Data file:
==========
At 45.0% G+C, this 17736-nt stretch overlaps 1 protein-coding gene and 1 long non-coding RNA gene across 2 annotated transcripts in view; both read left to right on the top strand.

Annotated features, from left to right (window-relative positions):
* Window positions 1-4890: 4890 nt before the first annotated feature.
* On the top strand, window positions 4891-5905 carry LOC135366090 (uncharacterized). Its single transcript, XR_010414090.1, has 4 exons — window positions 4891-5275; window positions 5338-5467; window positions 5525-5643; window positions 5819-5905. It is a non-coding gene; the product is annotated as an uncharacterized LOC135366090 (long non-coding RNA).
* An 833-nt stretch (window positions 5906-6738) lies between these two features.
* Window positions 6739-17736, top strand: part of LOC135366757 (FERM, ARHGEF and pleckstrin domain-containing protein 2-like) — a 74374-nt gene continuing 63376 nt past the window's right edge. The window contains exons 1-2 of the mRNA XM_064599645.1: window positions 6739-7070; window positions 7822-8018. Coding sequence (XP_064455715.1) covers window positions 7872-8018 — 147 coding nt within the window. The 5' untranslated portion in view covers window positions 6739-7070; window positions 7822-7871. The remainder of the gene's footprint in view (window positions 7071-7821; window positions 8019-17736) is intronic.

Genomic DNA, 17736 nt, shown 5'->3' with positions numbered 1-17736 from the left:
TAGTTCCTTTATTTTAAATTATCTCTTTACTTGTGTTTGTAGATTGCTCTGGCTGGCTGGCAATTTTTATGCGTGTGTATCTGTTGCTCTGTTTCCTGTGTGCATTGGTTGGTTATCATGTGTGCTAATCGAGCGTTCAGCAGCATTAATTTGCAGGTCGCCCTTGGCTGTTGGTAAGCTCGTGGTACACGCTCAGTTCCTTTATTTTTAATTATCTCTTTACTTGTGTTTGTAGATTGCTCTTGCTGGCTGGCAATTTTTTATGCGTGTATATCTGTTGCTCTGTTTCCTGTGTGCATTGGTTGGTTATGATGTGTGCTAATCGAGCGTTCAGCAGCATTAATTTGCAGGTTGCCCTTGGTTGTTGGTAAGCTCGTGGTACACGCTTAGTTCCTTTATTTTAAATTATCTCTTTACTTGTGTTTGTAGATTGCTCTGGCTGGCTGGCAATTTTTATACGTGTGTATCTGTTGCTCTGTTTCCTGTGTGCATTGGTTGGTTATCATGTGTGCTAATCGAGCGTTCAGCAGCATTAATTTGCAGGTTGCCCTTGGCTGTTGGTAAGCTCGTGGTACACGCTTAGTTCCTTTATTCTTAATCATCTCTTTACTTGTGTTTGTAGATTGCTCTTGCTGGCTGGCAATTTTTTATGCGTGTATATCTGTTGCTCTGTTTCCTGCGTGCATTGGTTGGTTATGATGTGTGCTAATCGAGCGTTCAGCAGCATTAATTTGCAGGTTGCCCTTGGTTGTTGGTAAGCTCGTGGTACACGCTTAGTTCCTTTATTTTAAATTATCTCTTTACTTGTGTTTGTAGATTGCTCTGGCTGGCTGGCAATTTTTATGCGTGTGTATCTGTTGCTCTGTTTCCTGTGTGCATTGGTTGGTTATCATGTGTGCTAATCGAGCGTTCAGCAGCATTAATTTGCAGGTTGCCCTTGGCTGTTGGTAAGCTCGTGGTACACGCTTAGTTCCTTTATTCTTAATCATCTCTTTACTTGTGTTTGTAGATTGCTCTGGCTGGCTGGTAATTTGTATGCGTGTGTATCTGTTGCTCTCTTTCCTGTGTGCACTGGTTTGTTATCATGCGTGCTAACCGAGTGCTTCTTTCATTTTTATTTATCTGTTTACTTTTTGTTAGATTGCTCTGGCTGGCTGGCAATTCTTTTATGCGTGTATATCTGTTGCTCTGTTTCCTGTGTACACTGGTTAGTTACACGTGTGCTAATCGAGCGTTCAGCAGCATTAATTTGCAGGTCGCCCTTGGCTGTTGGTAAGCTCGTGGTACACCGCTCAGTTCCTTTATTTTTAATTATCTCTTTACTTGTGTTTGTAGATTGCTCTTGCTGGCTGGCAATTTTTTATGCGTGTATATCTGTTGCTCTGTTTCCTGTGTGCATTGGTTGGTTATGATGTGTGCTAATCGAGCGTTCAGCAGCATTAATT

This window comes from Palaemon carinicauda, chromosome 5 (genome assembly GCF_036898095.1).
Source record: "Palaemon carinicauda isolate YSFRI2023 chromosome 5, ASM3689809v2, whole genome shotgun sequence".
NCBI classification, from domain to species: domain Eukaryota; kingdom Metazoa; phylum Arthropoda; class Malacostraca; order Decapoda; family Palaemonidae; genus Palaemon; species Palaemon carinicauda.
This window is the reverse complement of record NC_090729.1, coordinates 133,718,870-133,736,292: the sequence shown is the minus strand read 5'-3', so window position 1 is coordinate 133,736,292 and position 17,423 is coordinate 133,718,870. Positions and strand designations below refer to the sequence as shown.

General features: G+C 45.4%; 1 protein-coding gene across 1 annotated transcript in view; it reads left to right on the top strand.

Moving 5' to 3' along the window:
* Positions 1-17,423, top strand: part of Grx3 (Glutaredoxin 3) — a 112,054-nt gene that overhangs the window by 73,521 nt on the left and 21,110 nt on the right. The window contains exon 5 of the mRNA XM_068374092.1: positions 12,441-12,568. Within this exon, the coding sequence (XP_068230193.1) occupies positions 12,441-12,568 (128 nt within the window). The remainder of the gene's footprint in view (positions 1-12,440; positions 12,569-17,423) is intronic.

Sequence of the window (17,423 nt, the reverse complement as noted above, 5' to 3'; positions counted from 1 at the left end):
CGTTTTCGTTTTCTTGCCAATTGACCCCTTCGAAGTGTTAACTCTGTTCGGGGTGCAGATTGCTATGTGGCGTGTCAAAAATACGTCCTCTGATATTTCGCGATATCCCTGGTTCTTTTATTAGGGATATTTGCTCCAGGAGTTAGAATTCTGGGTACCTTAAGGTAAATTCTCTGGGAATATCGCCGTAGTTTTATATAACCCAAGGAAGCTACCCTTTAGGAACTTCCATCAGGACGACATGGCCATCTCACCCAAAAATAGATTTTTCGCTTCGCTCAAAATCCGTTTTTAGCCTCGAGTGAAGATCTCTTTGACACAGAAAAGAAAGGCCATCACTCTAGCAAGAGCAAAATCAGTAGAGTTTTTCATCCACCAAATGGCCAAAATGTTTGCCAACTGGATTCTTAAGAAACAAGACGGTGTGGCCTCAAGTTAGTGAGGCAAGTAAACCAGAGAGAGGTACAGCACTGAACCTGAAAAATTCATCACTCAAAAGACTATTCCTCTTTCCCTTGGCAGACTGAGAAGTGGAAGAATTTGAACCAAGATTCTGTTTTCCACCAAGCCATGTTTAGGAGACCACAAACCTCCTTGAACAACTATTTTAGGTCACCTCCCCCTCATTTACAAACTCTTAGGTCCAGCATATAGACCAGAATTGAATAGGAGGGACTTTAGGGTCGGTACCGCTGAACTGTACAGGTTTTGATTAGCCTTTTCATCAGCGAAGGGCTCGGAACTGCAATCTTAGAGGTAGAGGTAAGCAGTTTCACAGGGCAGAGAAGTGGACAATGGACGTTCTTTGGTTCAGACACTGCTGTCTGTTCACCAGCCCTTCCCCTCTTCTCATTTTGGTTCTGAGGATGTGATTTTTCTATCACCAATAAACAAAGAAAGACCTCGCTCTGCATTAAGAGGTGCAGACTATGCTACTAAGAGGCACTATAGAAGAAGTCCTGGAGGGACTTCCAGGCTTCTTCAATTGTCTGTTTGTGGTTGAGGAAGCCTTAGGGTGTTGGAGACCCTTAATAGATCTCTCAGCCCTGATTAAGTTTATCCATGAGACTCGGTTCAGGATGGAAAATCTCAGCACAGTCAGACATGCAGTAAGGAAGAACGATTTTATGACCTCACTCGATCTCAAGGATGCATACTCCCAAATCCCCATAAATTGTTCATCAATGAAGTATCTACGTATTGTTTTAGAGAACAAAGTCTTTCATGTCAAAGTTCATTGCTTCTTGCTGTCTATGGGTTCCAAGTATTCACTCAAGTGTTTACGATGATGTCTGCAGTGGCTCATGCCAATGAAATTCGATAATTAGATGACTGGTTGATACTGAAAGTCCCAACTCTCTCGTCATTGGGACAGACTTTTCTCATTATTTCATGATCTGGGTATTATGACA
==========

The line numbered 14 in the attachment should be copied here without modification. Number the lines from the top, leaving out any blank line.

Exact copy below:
Moving 5' to 3' along the window: